Approximately one third of Yarra Valley Water’s energy will soon be generated on site with solar technology, with the aim of using 100 per cent renewable energy by 2025.
Work will commence in early December 2018 to install solar panels at the Mitcham site. This follows the installation of solar panels at Yarra Valley Water’s Upper Yarra, Healesville and Whittlesea treatment plants.
Yarra Valley Water’s Managing Director, Pat McCafferty, said Yarra Valley Water is committed to its 2025 target and that it is crucial for all organisations to implement real tactics to reduce their carbon footprint.
“The future security of water, Australia’s most precious resource, depends on our response to climate change now, which is why Yarra Valley Water is aiming to produce 100 per cent of its energy needs from renewable sources.
“All Australian organisations should be looking to adopt renewable energy and more sustainable practices. The environmental benefits are obvious, but when you also factor in the financial savings, it makes complete sense,” Mr McCafferty said.
A further display of Yarra Valley Water’s commitment to renewable energy is it’s waste-to-energy plant in Wollert, the first of its kind operating in Victoria.
The plant has been operating for over a year and has processed in excess of 25,000 tonnes of commercial food waste to create 7,500,000 kWh of clean, renewable energy which reduces greenhouse gas emissions and landfill.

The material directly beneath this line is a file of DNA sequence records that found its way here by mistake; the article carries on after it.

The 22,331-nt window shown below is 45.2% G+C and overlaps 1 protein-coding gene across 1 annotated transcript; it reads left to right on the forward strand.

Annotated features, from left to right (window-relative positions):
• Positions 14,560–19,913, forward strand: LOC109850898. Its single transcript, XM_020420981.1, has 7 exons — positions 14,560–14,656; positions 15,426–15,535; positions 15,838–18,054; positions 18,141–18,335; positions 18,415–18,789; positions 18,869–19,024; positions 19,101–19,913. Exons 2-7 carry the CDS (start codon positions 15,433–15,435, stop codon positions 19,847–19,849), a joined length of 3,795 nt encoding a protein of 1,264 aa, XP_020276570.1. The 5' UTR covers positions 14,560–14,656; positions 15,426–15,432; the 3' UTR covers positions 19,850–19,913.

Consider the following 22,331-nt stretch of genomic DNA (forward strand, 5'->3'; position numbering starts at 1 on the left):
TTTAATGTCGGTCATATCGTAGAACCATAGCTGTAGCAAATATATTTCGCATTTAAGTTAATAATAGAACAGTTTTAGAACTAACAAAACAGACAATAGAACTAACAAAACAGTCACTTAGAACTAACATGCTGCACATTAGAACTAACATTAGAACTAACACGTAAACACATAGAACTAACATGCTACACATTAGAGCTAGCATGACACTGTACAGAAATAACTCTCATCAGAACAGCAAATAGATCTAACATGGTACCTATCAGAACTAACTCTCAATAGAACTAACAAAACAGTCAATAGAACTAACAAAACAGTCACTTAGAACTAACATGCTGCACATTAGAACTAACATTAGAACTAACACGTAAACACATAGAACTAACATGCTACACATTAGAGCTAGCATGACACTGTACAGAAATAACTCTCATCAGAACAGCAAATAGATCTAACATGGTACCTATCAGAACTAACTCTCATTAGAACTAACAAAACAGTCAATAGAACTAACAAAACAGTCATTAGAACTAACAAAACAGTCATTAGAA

Markets and food manufacturers deliver the equivalent of 33,000 tonnes of commercial food waste to the Wollert facility each year which is converted into the equivalent of approximately 25 per cent of Yarra Valley Water’s overall energy requirements.
The plant not only powers itself but also the adjacent Aurora sewage treatment plant with enough excess energy to export to the electricity grid. Yarra Valley Water is also exploring increasing renewable energy production at the plant by a further 20 per cent.
Mr McCafferty said that the waste-to-energy plant was an example of how a large corporation could work together with small businesses to adopt more sustainable ways of doing business.
“By being innovative and collaborative within the context of your business area, large corporations can partner with small businesses to develop mutually beneficial ways of tackling climate change.
“Since the waste-to-energy plant started operating in May 2017, we’ve been inundated with requests from food growers, manufacturers and markets to the point where we sometimes have to turn people away.
“It’s been an outstanding success and a really valuable way of working together with the local businesses and customers we serve as a water utility,” Mr McCafferty said.